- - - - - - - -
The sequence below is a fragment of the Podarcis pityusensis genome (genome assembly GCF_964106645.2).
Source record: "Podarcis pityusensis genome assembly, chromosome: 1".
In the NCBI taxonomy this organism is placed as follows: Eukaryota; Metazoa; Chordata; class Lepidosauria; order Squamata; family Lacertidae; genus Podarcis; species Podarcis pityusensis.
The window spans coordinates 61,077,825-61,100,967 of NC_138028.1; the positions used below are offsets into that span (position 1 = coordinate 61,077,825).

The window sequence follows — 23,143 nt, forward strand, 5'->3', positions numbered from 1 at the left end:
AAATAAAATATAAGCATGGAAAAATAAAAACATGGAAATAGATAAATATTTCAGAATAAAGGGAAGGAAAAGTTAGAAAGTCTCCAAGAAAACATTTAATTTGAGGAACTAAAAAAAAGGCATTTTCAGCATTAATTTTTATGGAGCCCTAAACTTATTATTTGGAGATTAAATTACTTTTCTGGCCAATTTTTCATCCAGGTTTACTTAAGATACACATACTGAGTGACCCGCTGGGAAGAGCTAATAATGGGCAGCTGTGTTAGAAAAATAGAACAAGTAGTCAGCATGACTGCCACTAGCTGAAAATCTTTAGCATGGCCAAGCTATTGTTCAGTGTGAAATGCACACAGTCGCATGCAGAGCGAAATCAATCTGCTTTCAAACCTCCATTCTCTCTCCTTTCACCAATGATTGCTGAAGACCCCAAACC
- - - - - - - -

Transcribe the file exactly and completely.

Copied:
The sequence below is a fragment of the Podarcis pityusensis genome (genome assembly GCF_964106645.2).
Source record: "Podarcis pityusensis genome assembly, chromosome: 1".
In the NCBI taxonomy this organism is placed as follows: Eukaryota; Metazoa; Chordata; class Lepidosauria; order Squamata; family Lacertidae; genus Podarcis; species Podarcis pityusensis.
The window spans coordinates 61,077,825-61,100,967 of NC_138028.1; the positions used below are offsets into that span (position 1 = coordinate 61,077,825).

The window sequence follows — 23,143 nt, forward strand, 5'->3', positions numbered from 1 at the left end:
AAATAAAATATAAGCATGGAAAAATAAAAACATGGAAATAGATAAATATTTCAGAATAAAGGGAAGGAAAAGTTAGAAAGTCTCCAAGAAAACATTTAATTTGAGGAACTAAAAAAAAGGCATTTTCAGCATTAATTTTTATGGAGCCCTAAACTTATTATTTGGAGATTAAATTACTTTTCTGGCCAATTTTTCATCCAGGTTTACTTAAGATACACATACTGAGTGACCCGCTGGGAAGAGCTAATAATGGGCAGCTGTGTTAGAAAAATAGAACAAGTAGTCAGCATGACTGCCACTAGCTGAAAATCTTTAGCATGGCCAAGCTATTGTTCAGTGTGAAATGCACACAGTCGCATGCAGAGCGAAATCAATCTGCTTTCAAACCTCCATTCTCTCTCCTTTCACCAATGATTGCTGAAGACCCCAAACC